RANCHO PICCOLO ORGANIC
Community supported agriculture (CSA) originated in Japan in the1960s. CSAs then began in Europe in the 1970s and in the United States in the 1980s. When they began in the U. S., CSAs were a major or sole source of organic produce in their localities. But with the advent of the national organic program (nop), the relationship between local and organic has become more and more tenuous. Large agribusiness operations in a few states now supply much of the available organic food to the rest of the country.
This "movement" provides a direct link between consumers and farmers. The goal of the CSA is to provide solutions to the problems of small farm survival, food quality, nutrition, community building, sustainability, and quality of life.
This direct marketing method benefits both the farmer and the consumer. Today your typical grocery store food travels an average of 1500 miles from the farm to the table. Your food is shipped, inventoried, possibly fresh processed and bagged or packaged in some way, consolidated, shipped again, inventoried again, distributed, inventoried again, restacked, displayed, and finally sold to you. It is no wonder that ship-ability is more important than taste to the food industry.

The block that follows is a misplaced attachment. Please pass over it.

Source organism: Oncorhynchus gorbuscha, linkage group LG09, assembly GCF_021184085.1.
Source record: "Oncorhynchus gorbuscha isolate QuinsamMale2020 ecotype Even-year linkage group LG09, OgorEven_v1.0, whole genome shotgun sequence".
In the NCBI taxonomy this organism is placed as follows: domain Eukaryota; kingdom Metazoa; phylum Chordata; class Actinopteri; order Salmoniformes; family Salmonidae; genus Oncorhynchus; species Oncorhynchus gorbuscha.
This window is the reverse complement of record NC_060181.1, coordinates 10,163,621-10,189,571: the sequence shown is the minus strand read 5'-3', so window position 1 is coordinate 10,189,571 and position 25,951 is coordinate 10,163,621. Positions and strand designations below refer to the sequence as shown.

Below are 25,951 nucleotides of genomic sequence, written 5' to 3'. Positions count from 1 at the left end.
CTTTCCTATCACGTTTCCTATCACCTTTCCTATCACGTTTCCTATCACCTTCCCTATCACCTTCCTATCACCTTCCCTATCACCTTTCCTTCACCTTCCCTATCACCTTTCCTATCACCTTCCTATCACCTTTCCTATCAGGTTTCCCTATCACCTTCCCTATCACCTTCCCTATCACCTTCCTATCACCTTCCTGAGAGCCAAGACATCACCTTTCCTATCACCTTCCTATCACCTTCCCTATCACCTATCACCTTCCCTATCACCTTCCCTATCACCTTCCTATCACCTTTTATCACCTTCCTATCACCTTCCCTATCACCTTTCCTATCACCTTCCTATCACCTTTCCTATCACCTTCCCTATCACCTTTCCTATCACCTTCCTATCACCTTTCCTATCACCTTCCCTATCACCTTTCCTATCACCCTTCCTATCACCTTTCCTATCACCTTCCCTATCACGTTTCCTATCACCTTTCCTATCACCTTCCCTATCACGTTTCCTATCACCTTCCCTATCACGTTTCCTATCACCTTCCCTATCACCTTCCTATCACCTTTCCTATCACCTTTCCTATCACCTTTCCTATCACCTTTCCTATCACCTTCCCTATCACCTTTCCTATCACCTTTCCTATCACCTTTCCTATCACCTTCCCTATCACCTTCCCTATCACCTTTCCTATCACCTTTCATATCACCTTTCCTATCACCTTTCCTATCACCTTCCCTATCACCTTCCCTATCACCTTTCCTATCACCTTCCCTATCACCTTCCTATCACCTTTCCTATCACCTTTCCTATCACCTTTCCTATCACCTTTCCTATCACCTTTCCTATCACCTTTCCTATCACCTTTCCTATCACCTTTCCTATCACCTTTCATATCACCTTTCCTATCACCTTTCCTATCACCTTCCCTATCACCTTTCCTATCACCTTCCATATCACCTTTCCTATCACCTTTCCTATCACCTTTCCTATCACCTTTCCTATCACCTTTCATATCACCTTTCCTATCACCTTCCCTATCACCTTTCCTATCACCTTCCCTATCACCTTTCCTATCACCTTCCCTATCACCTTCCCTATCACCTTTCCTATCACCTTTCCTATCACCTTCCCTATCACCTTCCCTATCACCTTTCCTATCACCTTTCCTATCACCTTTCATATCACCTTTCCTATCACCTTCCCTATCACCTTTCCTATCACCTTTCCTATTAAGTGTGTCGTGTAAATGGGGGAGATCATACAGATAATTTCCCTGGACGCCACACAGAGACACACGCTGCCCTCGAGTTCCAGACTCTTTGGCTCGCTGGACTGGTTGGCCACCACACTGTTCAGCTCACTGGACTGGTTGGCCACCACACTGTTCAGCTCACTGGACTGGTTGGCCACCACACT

After all of this effort the price is driven up to the point that the farmer may only make 25% on every food dollar and is compelled to produce large mono-crops to increase volume to make ends meet, all the while increasing financial risk.